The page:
The opinion of the court was delivered by: EDELSTEIN
EDELSTEIN, District Judge.
This is a motion by defendants for summary judgment on the first count of plaintiff's thirty-nine count complaint. Plaintiff is a corporation which purchased a substantial quantity of the common stock
of the defendant Brunswick Corp. The defendants are: Brunswick Corp.; Brunswick's directors and principal officers; sixty-seven brokerage firms which were connected with the underwriting and distribution of Brunswick convertible debentures; together with the accounting firm named in the Brunswick registration statement. Plaintiff's first count, brought expressly to enforce a liability created by Section 11 of the Securities Act of 1933, 48 Stat. 82 (1933), as amended, 15 U.S.C. § 77k (1964), alleges in effect that on January 11, 1961, the defendants offered, through a registration statement, $25,634,400 of convertible subordinated debentures and the common stock issuable upon conversion thereof at a price of approximately $51 per share. The plaintiff further alleges that the registration statement (and the prospectus included therein) contained untrue statements of material facts and omitted to state material facts required to be stated therein or necessary to make the statements not misleading. The principal defect alleged is that the prospectus's consolidated balance sheet, instead of treating a financing agreement with C.I.T. Corporation as a long-term debt and revealing the interest charges being paid thereon, treated the C.I.T. debt as a current liability and did not reveal the relevant interest charges. These unrevealed interest charges amounted approximatly to 10 1/2 percent on an outstanding indebtedness totaling in excess of 126 million dollars. (The consolidated prospectus did include, within the long-term debt category a detailed analysis of the interest charges being paid on other long-term notes totaling less than 11.5 million dollars with interest charges thereon varying between 4% and 5 3/4%.) The prospectus also allegedly failed to disclose that the rate being paid to C.I.T. was substantially greater than the interest rate being paid for similar credit by Brunswick's major competitor. Plaintiff claims as damages the difference between the price paid for the shares purchased and the amount received for the shares sold (or the market value of the shares retained), which is alleged to be $1,176,710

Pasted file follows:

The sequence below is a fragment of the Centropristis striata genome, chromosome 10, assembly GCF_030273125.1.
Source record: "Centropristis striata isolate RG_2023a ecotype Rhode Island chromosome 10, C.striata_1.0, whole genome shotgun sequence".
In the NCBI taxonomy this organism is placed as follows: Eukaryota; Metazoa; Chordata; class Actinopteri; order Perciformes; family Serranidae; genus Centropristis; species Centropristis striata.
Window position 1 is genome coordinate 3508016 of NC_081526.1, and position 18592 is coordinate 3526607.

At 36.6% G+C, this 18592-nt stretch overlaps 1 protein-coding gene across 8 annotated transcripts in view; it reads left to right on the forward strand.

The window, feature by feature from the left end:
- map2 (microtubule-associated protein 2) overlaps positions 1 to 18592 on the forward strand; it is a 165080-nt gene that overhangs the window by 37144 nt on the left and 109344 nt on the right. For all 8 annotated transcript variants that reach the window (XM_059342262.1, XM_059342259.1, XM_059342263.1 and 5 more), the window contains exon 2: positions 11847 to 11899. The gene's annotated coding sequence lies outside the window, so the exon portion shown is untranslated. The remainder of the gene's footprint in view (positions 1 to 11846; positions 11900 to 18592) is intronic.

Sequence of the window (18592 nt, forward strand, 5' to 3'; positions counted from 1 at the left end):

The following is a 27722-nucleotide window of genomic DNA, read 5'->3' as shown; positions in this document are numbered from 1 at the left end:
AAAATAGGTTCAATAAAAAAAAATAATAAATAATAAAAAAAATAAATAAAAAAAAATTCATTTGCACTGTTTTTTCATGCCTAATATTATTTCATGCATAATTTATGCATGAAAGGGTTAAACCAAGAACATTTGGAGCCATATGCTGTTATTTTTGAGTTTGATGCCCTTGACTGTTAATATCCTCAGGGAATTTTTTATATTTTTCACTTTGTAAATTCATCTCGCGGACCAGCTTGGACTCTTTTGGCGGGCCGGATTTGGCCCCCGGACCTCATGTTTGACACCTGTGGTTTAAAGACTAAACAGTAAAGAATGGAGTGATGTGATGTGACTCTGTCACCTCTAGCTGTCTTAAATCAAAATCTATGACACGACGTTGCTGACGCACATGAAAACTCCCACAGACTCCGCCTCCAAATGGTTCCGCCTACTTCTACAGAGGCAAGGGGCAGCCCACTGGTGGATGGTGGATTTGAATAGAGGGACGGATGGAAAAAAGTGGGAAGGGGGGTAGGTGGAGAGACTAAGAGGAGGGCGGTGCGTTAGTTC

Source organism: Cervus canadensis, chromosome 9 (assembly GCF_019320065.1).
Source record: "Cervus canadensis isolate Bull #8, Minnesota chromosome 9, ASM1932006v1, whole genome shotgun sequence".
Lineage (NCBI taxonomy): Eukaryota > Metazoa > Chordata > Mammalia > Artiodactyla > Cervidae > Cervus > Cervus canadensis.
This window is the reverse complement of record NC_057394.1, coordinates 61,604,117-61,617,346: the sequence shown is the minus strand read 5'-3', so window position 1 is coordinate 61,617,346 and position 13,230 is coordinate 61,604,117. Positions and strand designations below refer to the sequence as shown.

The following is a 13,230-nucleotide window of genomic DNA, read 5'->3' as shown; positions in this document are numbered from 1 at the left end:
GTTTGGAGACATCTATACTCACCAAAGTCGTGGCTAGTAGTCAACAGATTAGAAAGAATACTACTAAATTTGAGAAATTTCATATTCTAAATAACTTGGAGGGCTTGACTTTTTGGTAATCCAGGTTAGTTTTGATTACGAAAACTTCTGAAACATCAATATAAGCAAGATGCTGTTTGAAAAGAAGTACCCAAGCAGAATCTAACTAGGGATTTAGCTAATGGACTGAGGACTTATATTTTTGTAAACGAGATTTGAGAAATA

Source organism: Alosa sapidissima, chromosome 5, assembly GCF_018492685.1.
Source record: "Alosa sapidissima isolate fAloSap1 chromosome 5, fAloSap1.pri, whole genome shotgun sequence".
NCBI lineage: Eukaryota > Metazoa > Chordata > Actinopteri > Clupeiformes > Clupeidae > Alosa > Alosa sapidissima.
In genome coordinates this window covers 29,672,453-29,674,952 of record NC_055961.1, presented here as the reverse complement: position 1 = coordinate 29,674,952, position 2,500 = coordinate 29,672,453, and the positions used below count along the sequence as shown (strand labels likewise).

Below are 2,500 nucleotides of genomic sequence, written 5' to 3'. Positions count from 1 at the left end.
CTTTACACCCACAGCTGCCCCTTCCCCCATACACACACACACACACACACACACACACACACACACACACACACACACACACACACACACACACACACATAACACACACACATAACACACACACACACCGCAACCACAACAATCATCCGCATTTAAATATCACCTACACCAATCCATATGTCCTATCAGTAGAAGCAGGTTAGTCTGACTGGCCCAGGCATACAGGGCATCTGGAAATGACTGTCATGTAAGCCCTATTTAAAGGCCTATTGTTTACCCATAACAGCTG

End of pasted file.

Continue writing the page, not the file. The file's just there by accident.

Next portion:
plus interest, costs and reasonable attorneys' fees.
The following facts relevant to defendants' motion are not in dispute:
1. On January 11, 1961, the relevant registration statement became effective.
2. Only 209 shares of Brunswick common stock were issued on conversion of the debentures subject to the registration statement.
3. Plaintiff never acquired any of the common stock issued upon conversion of the debentures.
Section 11, insofar as relevant, provides:
"(a) In case any part of the registration statement, when such part became effective, contained an untrue statement of a material fact or omitted to state a material fact required to be stated therein or necessary to make the statements therein not misleading, any person acquiring such security (unless it is proved that at the time of such acquisition he knew of such untruth or omission) may, . . . sue . . . ." 15 U.S.C. § 77k (a) (1964).